• MS15-043 – Critical – IE Update Corrects 22 Vulnerabilities – You can normally count on Microsoft releasing a cumulative Internet Explorer (IE) update each month, often fixing many memory corruption vulnerabilities. This month’s IE update fixes a slightly more diverse set of flaws, including some privilege elevation issues, and Address Space Layout Randomization (ASLR) bypass vulnerabilities. However, the memory corruption issues still probably pose the highest risk. If an attacker can get you to visit a site with malicious code, he could exploit these flaws to run code on your machine. If you have local administrator privileges, the attacker gains full control of your PC. The other IE flaws also make it easier for attackers to bypass Windows’ security mechanisms, and even gain more privilege on your system. Combined, these are perfect vulnerabilities for attackers to exploit in drive-by download attacks. I’d make this IE update a top priority.
  • MS15-044 – Critical – Windows Font Driver Code Execution Flaw – The Font Driver Windows uses to display OpenType and TrueType fonts suffers from two security flaws; one worse than the other. In essence, if an attacker can get you to view a document or web page that contains a maliciously crafted font, he can exploit the more critical flaw to execute arbitrary code on your computer with your privileges.
  • MS15-045 – Critical – Six Journal Code Execution Flaws – Journal is the basic word processing or note taking program that ships with Windows. It suffers from six flaws that share the same scope and impact. If an attacker can get you to view a specially crafted Journal document, she can exploit any of these flaws to execute code on your computer, with your privileges.
  • MS15-046 – Important – Two Office Code Execution Flaws – Office suffers from two memory corruption flaws with the same scope and impact. If you open a maliciously crafted Office document, an attacker could exploit either flaw to execute code on your computer.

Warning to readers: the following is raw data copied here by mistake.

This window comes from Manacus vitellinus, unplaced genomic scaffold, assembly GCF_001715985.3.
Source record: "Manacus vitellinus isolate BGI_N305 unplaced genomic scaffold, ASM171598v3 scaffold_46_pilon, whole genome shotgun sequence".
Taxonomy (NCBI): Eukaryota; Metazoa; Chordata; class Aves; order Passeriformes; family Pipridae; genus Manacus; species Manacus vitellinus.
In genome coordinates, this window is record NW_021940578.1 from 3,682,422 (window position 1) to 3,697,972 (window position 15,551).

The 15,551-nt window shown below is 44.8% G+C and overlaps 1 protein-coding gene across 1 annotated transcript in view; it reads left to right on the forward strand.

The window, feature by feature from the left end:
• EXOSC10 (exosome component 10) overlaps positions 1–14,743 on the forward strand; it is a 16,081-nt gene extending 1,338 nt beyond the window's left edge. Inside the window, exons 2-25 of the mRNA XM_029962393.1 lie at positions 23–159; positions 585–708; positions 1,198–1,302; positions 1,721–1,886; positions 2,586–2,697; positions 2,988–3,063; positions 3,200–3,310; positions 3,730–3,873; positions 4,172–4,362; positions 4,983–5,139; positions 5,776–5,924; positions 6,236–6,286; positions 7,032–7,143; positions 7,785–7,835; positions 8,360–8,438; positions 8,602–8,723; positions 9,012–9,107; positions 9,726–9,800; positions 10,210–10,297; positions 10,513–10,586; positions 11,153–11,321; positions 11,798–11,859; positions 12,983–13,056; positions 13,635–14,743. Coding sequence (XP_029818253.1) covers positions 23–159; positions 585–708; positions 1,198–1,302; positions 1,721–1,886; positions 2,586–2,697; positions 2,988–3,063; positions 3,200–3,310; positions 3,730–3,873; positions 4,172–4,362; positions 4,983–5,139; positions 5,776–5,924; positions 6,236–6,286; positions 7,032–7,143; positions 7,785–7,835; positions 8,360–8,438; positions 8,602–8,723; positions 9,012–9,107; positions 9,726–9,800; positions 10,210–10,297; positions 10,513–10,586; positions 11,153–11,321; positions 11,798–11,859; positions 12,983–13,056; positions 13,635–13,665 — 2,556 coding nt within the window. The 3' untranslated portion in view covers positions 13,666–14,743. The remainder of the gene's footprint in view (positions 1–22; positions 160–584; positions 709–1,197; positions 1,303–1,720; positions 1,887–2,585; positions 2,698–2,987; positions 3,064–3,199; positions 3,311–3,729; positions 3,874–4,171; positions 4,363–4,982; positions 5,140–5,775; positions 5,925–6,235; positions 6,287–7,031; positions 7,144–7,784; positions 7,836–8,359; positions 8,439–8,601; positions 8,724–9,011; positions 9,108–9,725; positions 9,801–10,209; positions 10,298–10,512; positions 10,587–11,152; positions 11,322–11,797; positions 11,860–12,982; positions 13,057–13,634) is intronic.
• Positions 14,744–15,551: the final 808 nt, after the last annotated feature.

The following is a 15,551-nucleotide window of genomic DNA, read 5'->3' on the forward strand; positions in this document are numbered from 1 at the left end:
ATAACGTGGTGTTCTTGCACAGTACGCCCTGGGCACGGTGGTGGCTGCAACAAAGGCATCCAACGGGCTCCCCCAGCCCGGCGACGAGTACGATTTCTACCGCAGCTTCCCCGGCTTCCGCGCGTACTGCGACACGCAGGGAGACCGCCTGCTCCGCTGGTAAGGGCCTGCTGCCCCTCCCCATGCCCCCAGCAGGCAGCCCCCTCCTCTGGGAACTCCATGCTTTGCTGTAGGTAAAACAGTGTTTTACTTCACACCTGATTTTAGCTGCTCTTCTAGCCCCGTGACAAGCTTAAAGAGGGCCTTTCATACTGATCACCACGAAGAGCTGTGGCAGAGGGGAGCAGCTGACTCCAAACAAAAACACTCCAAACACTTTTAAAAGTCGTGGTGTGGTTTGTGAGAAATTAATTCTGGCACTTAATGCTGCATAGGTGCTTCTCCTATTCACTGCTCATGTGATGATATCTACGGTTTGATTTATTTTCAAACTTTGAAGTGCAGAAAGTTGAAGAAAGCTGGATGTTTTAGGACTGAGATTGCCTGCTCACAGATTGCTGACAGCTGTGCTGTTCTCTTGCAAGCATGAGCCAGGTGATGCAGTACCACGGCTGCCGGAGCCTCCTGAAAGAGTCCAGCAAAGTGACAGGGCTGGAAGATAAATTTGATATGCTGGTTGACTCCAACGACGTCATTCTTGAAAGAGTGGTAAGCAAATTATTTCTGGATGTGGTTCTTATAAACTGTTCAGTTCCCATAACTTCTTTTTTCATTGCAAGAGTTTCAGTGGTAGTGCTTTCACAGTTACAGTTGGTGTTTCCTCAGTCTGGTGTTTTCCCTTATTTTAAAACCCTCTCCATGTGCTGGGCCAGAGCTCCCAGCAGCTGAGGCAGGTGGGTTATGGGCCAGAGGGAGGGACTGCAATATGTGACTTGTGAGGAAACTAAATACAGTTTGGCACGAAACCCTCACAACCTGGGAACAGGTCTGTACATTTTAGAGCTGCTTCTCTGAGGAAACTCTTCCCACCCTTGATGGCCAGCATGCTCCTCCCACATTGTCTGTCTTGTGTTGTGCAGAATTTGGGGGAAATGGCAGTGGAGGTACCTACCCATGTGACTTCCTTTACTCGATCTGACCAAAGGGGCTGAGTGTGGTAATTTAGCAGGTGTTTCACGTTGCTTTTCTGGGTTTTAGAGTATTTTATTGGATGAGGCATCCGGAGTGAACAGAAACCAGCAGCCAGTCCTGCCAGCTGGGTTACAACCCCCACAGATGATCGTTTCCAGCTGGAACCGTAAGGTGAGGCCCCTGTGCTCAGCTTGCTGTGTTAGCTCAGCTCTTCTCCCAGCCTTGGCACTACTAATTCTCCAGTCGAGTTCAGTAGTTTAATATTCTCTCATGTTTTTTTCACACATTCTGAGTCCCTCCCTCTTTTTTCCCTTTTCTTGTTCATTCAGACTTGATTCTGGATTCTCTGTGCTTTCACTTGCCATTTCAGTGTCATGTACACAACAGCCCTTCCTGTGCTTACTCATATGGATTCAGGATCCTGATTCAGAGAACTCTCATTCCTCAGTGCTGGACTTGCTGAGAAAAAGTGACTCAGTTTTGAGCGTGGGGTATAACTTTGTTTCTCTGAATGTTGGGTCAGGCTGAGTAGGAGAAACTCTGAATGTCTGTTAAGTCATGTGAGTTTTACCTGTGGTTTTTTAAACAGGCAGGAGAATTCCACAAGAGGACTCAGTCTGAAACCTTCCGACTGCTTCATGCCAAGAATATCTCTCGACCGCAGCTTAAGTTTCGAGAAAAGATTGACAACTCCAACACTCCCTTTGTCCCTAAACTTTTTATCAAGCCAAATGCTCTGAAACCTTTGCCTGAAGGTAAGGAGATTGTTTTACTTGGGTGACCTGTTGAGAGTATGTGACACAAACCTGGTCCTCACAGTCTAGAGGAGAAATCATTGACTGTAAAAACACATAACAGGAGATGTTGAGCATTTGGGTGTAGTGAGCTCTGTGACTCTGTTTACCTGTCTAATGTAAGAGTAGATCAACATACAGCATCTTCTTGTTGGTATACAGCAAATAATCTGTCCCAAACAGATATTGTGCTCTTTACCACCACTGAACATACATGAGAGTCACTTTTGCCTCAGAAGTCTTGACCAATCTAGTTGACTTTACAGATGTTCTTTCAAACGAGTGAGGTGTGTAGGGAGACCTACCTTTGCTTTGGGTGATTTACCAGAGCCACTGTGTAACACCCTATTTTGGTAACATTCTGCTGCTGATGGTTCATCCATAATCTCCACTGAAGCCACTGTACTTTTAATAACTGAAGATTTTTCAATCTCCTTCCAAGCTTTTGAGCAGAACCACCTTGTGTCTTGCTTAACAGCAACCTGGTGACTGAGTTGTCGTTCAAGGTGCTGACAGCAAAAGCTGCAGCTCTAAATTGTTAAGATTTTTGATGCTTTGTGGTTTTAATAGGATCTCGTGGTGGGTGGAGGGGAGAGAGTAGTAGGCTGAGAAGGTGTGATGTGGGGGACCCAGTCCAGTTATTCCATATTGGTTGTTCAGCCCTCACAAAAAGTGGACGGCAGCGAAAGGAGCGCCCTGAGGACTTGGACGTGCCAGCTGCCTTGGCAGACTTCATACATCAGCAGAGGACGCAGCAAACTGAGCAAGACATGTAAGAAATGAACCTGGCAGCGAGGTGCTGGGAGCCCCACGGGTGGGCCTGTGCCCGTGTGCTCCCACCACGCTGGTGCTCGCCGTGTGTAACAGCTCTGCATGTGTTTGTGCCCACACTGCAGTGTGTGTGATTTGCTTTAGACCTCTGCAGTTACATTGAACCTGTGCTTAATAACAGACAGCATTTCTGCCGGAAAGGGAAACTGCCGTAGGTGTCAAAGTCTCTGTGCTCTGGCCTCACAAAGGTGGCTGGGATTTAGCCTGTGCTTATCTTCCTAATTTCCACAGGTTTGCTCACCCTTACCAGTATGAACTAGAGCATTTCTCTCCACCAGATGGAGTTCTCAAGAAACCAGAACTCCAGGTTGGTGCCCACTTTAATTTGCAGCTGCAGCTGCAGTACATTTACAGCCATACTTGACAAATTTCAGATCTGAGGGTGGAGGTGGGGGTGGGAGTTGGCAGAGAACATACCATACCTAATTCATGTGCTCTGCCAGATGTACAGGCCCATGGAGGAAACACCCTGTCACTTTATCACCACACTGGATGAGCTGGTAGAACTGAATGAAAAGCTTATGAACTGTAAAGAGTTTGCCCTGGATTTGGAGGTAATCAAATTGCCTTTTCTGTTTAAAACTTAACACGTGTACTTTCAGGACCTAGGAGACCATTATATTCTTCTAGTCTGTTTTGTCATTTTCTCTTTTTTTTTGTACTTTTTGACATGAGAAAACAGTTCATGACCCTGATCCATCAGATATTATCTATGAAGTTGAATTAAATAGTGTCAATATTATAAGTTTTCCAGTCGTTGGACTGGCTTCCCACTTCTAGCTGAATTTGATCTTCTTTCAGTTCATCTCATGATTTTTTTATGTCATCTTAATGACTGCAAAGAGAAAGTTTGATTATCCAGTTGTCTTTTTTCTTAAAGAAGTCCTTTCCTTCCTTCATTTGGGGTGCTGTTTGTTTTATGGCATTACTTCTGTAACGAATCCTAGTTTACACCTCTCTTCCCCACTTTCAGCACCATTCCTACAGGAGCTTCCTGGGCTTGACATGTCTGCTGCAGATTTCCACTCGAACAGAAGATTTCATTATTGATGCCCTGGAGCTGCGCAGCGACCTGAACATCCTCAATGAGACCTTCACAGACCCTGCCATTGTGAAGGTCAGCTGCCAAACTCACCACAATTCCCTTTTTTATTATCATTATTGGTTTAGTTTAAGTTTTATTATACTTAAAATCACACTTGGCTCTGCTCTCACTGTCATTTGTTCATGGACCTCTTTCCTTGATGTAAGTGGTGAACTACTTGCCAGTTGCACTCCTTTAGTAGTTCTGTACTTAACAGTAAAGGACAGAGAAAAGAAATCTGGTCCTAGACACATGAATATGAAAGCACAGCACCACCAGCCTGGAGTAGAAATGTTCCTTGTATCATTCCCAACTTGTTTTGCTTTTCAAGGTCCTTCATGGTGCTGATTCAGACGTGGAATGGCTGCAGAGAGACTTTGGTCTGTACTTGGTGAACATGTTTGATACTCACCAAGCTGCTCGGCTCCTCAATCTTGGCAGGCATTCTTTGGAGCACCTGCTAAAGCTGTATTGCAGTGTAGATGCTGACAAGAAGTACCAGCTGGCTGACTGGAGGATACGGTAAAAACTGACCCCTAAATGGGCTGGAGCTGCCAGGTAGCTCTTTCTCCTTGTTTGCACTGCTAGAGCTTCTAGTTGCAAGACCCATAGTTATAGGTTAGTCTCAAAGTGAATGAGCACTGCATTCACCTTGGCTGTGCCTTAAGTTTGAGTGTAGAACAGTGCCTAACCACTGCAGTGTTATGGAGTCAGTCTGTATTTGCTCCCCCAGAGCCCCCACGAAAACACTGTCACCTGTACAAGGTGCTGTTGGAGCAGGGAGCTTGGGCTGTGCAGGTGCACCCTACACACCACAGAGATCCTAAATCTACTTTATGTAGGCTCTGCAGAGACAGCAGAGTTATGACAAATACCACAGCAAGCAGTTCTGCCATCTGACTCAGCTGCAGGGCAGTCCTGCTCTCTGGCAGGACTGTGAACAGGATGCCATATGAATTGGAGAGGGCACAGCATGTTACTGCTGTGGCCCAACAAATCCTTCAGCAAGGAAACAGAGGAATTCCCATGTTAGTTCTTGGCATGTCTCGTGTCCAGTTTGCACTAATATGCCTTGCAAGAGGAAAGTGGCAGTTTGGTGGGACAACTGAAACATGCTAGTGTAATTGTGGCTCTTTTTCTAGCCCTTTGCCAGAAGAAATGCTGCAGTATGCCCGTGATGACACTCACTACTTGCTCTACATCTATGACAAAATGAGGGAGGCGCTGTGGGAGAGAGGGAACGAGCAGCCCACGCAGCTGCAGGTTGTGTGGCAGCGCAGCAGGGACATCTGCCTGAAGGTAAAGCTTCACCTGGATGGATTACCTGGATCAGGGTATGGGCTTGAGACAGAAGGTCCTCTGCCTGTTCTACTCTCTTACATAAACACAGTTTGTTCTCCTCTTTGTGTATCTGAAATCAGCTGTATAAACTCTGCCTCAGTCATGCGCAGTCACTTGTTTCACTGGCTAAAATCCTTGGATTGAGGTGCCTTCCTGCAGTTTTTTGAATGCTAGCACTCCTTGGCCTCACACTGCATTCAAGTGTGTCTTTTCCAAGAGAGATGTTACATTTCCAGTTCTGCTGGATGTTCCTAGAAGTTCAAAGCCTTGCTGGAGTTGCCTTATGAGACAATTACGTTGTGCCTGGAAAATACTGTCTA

• MS15-047 – Important – SharePoint Code Execution Flaw – SharePoint Server suffers from a somewhat unspecified code execution vulnerability having to do with its inability to properly sanitize uploaded page content. If an attacker can upload specially crafted content to your Sharepoint Server, they could execute code with the server’s W3WP service account (which has less privilege than the full SYSTEM account).
  • MS15-048 – Important – Two .NET Framework Vulnerabilities – The Windows Task Scheduler suffers from an elevation of privilege flaw. If an attacker can log onto your Windows system with valid credentials (even underprivileged ones), she can run a program that exploits this flaw to gain complete control of the computer.
  • MS15-049 – Important – Silverlight EoP Flaw – Silverlight suffers from an “out of browser” elevation of privilege vulnerability. While most Silverlight applications are supposed to run with limited permissions, attackers could exploit this vulnerability to escape that “privilege sandbox” and run with your user privileges, or higher. However, an attacker would either have to log into your system with valid credentials and run a malicious Silverlight application, or entice you to run such an application yourself.
  • MS15-050 – Important – Local SCM EoP Vulnerability – The Windows Service Control Manager (SCM) suffers from a local privilege escalation vulnerability. By running a specially crafted program, an attacker could leverage this flaw to gain elevated privileges on your Windows systems. However, they’d need valid credential on your systems to do so, which somewhat limits the severity of this flaw.
  • MS15-051 – Important – Six Kernel-Mode Driver flaws – Windows’ Kernel-Mode driver suffers from six vulnerabilities. The worst is a local elevation of privilege flaw. If a local attacker can run a malicious application, she can exploit this flaw to gain complete control of your Windows computer, regardless of the malicious user’s original privileges. The five remaining flaws are information disclosure issues, that could help an attacker learn more about your system, and potentially bypass some of Window’s security features (like ASLR).
  • MS15-052 – Important – Windows Kernel Security Bypass Flaw – Address Space Layout Randomization (ASLR) is a memory obfuscation technique that some operating systems use to make it harder for attackers to find specific things in memory, which in turn makes it harder for them to exploit memory corruption flaws. Kernel ASLR (KASLR) is essentially the same thing, in regards to kernel memory. The Windows kernel suffers from an information disclosure vulnerability which could help attackers bypass this protection. While it doesn’t allow them to execute code alone, it does make it easier for them to exploit other memory based vulnerabilities.
  • MS15-053 – Important – VBScript and JScript ASLR Bypass Flaws – Windows’ JScript and VBScript components suffer from ASLR bypass flaws similar to the ones above. Again, these flaws don’t allow an attacker to execute code by themselves, but they do make it easier for them to exploit other memory corruption vulnerabilities.
  • MS15-054 – Important – MMC DoS Vulnerability – The Windows Microsoft Management Console (MMC) suffers from flaw in the way it handles icon information in a .MSC file. If an attacker can lure you into running a maliciously crafted .MSC file, they could cause you system to stop responding.